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Exclusive: Ram Charan Tej on Orange

Last updated on: November 25, 2010 10:58 IST

Exclusive: Ram Charan Tej on Orange

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Radhika Rajamani in Hyderabad

Ram Charan Tej, son of Telugu mega star Chiranjeevi had a massive hit with Magadheera, a reincarnation tale set in two time periods directed by SS Rajamouli.

Just two films old in the industry, the actor has shifted tracks and genres with his third film Orange, a love story directed by Bhaskar (of Bommarillu, Parugu fame).

The film also stars Genelia D Souza and Shahzahn Padamsee (daughter of Alyque Padamsee and Sharon Prabhakar, who makes her debut in Telugu).

Radhika Rajamani met the actor at his residence for an exclusive tete-a-tete.

After a stupendous hit Magadheera, you chose to do a love story. Did you want to break away from that image and genre?

Not that I consciously wanted to do it but I had no other option. There will be no other story like Magadheera in the near future. So I chose a pure modern urban love story and could think of only Bhaskar as he has made a niche with his clean love stories which is ideal for a family audience.


Image: Ram Charan Tej in Orange

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'In terms of characterisation, I have not seen anything like Orange before'

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Love stories are dime a dozen. How different is Orange?

In terms of characterisation, I have not seen anything like this before. Every person -- young and old would have traces of this in their personal life as well. While making this film, I tried hard to get close to the character I play on screen.

Is it that close to reality?

It's very close to people's lives -- their day-to-day lives. There are truths in this movie, and it's educative.

Is the film a contemporary take on an issue or something fictional?

It's all about living a better life -- not about sacrificing but about understanding. We want the youth, the married couples and the aged to realise the intention of two people coming together. The movie shows a path of a better life, more hope, more love, more belief. This is what is lacking in today's relationships. It will lay a new path for relationships.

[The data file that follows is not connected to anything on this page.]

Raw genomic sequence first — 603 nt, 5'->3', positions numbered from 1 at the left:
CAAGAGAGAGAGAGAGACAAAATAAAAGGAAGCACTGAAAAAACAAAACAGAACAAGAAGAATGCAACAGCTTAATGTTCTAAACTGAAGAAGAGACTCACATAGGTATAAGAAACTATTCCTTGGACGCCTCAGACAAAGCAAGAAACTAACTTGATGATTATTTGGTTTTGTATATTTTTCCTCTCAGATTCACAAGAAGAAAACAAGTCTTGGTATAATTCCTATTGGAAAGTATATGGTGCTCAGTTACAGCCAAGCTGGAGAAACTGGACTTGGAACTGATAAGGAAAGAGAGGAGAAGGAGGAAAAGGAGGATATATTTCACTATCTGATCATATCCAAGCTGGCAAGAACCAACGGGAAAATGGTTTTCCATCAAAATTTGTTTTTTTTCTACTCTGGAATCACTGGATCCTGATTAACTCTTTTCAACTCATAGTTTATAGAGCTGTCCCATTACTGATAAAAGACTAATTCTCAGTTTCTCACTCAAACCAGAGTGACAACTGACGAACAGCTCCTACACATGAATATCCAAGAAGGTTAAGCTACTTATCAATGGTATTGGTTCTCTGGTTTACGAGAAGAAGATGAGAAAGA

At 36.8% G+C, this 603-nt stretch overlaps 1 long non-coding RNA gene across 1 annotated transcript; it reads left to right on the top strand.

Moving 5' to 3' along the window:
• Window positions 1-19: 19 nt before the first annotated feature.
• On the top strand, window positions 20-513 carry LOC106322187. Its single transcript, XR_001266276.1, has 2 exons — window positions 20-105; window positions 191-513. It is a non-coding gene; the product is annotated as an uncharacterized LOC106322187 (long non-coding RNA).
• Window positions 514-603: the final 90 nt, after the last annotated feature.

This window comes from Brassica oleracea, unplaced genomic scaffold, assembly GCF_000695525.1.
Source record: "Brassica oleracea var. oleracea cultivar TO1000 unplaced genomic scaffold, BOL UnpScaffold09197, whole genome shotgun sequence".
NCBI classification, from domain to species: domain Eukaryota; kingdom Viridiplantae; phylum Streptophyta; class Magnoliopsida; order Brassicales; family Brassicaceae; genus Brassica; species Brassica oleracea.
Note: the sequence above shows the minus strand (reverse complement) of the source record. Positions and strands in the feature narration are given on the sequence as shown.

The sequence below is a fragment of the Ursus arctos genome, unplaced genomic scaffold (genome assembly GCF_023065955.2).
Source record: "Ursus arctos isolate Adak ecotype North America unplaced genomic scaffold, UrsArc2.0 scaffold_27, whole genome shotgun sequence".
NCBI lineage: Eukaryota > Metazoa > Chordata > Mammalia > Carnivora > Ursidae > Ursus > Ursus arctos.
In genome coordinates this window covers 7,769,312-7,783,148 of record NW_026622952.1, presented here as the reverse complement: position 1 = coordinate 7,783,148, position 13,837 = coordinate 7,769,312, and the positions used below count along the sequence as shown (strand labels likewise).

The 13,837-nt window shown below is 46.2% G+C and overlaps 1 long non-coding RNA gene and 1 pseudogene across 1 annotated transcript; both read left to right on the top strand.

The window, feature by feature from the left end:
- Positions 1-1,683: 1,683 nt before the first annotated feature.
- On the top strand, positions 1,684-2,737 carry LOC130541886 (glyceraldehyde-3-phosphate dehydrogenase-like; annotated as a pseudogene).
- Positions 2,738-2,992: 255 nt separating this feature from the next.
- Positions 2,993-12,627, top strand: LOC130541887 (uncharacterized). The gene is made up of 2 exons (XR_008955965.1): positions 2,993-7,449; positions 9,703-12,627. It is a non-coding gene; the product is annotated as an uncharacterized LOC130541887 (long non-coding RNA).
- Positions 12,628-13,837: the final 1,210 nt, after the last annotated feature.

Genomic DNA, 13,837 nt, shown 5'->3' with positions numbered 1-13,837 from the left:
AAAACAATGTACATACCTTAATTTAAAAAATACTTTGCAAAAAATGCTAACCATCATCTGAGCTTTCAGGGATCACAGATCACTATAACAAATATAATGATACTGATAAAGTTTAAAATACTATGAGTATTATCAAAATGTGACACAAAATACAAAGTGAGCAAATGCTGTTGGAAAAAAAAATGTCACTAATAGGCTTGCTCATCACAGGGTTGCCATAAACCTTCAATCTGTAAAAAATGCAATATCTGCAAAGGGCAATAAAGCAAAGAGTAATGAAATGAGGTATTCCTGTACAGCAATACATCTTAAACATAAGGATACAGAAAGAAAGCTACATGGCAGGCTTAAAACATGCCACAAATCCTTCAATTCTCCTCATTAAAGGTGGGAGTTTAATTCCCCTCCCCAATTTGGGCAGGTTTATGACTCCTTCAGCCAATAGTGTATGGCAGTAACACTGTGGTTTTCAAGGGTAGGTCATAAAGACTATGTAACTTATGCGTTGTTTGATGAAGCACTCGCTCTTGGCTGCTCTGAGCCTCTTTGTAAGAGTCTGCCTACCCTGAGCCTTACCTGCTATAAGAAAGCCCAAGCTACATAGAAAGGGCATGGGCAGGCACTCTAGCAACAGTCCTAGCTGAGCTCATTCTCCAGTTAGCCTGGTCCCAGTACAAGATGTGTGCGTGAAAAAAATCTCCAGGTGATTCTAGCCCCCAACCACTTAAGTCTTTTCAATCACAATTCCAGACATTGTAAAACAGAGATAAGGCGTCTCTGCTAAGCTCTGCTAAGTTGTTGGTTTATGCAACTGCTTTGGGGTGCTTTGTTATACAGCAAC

Image: Genelia D Souza and Ram Charan Tej

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'I play the character from the age of 16 to 25'

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Is Orange a sweet-sour love story?

You've nailed it right. It has both the flavours. We wanted to give a peppy and happy name, so it's called Orange.

What's your role in the film?

The film unfolds from my character's perspective -- how the rest of the characters disagree to my way of living. I play an honest person whose love turns bitter because of his honesty. Here you will see only the character Ram. I play the character from the age of 16 to 25. I have not revealed this to anyone yet.

So, how was it shooting for this age group -- more so as a 16-year-old?

We worked backwards. We first shot the scenes where I am 25 years old first and then the ones where I am 16. I had to lose a lot of weight. I called my 16-year-old brother to the sets and interacted with him. I asked him questions, got his reactions and then portrayed the role.

Did you draw from your life when you were 16 as well?

There are traces of 16-year-old Charan in it -- you will see a shy 16-year-old on the screen.


Image: Ram Charan Tej in Orange

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'This is the real me'

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In Orange you sport this uber cool look while in Magadheera you had long hair...

In terms of story and look, I tried to move away from my previous film. This is the real me. I don't think it's cool though [laughs].

The film is set in Australia. Does the country form part of the story?

Not really. It can be shot anywhere, even at Vizag. We wanted a beautiful city. Films have been shot in cities like Bangkok and Dubai. Australia has been untapped as far Telugu films are concerned. So we shot in Sydney and Melbourne.